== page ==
J&J raises profit forecast amid COVID-19 vaccine sales

J&J raises profit forecast amid COVID-19 vaccine sales
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Johnson & Johnson raised its 2021 profit forecast after sales for its COVID-19 vaccine, a cancer treatment and other drugs helped the company soar above Wall Street’s third-quarter earnings predictions.

The company said it now expects its adjusted earnings for 2021 to fall between $9.22 and $9.82 per share, according to The Associated Press.

The pharmaceutical company also narrowed its forecast for operational sales, which does not take the impact of currency exchange rates, to between $92.8 billion and $93.3 billion, including vaccine sales.

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Analysts predict that the company will see an average of $9.71 in earnings per share with a total of $94.36 billion in sales, the AP reported, citing FactSet.

Overall, the company saw its net income rise by 3 percent to $3.67 billion last quarter, according to the AP. Adjusted earnings were $2.60 per share, and sales skyrocketed by almost 11 percent to $23.34 billion.

Johnson & Johnson revealed Tuesday that sales of its single-dose COVID-19 vaccine increased in the third quarter, eclipsing the funds it earned in the first half of the year by almost two-fold, according to the AP.

The company said it brought in $502 million in sales from the jab last quarter, after raking in $264 million from the shot in the first half of the year.

Johnson & Johnson, however, said that it does not intend to turn a profit on the COVID-19 vaccine since the shot is on the market for between $5 and $8 a dose, the AP noted.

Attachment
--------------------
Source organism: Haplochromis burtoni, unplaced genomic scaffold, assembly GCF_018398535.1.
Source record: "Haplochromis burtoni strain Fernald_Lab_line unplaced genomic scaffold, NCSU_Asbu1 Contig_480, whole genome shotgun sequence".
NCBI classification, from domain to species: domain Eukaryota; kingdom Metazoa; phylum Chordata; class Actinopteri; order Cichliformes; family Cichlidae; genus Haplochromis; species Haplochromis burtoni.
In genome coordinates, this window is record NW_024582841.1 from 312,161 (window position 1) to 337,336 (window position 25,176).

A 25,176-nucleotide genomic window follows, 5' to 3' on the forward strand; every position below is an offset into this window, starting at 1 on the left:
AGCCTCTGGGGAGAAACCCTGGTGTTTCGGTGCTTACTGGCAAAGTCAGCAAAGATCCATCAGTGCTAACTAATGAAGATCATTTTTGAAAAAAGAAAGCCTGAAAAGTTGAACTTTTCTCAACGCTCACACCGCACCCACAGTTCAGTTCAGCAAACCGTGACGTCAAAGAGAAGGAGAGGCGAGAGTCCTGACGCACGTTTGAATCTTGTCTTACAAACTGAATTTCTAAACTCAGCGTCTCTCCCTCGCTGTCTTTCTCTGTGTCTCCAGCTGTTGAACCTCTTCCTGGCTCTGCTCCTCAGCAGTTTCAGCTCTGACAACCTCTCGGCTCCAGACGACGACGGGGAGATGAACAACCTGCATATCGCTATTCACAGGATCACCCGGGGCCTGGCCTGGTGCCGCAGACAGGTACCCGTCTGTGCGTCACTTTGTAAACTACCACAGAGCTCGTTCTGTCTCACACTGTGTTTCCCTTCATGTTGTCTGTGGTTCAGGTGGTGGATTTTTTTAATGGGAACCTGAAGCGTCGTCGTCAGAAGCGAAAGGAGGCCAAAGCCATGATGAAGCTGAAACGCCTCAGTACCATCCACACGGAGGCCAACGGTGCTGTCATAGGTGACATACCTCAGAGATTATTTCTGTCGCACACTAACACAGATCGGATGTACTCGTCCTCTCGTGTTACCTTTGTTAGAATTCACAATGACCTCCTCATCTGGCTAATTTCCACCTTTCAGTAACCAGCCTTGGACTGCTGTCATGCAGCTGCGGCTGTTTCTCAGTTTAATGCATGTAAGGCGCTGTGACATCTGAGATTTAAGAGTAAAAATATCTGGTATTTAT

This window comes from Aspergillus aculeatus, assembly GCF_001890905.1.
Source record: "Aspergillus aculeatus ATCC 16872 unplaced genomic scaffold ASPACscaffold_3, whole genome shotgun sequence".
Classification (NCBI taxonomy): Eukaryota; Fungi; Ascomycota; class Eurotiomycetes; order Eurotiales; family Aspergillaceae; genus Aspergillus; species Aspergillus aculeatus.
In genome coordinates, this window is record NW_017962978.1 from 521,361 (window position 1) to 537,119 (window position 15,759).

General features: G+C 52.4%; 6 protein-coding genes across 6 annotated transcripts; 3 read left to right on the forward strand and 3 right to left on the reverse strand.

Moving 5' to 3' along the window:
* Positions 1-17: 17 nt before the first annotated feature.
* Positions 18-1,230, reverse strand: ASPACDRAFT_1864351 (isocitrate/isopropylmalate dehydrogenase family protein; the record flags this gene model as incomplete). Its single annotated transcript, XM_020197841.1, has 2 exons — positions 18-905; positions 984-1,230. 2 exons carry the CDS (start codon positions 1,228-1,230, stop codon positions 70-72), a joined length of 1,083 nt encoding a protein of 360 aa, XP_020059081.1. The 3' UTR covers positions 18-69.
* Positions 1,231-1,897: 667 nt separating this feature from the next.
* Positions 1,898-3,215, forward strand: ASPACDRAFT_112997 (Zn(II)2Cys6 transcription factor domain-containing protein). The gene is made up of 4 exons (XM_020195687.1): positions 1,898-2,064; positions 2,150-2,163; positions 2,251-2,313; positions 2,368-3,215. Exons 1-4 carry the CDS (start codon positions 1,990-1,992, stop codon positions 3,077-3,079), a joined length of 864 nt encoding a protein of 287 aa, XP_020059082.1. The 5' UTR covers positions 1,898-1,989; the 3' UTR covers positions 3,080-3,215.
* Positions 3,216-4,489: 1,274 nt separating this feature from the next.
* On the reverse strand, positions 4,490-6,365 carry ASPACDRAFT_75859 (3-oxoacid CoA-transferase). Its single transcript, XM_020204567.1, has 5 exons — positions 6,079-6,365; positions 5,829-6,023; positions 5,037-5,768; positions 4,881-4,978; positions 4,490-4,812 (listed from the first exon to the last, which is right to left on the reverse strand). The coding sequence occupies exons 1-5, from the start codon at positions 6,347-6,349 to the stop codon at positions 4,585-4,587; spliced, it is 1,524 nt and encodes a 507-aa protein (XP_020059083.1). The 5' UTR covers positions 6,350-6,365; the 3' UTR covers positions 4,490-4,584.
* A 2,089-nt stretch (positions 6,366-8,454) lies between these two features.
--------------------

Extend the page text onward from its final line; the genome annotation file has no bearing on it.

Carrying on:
The company is also boosting its forecast for the year following high sales of its drug Darzalex, a treatment for multiple myeloma, which saw a 44 percent increase in sales globally in the third quarter to $1.58 billion, according to the news wire.

The increase in sales for Darzalex helped lift the company’s pharmaceuticals revenue by roughly 14 percent to almost $13 billion.

Johnson & Johnson also reported that it saw increased sales in its medical device segment, which increased 8 percent to $6.64 billion. Additionally, the company said consumer health revenue increased by 5 percent to $3.7 billion.

The company’s adjusted forecast also comes after a Food and Drug Administration (FDA) advisory committee voted on Friday to recommend authorization for a second dose of the Johnson & Johnson COVID-19 vaccine, 19 to zero.

The second shot would be administered as early as two months after the initial shot is administered to anyone over the age of 18.

The FDA is now tasked with deciding if the second shot should be authorized, then the Centers for Disease Control and Prevention will determine who is eligible.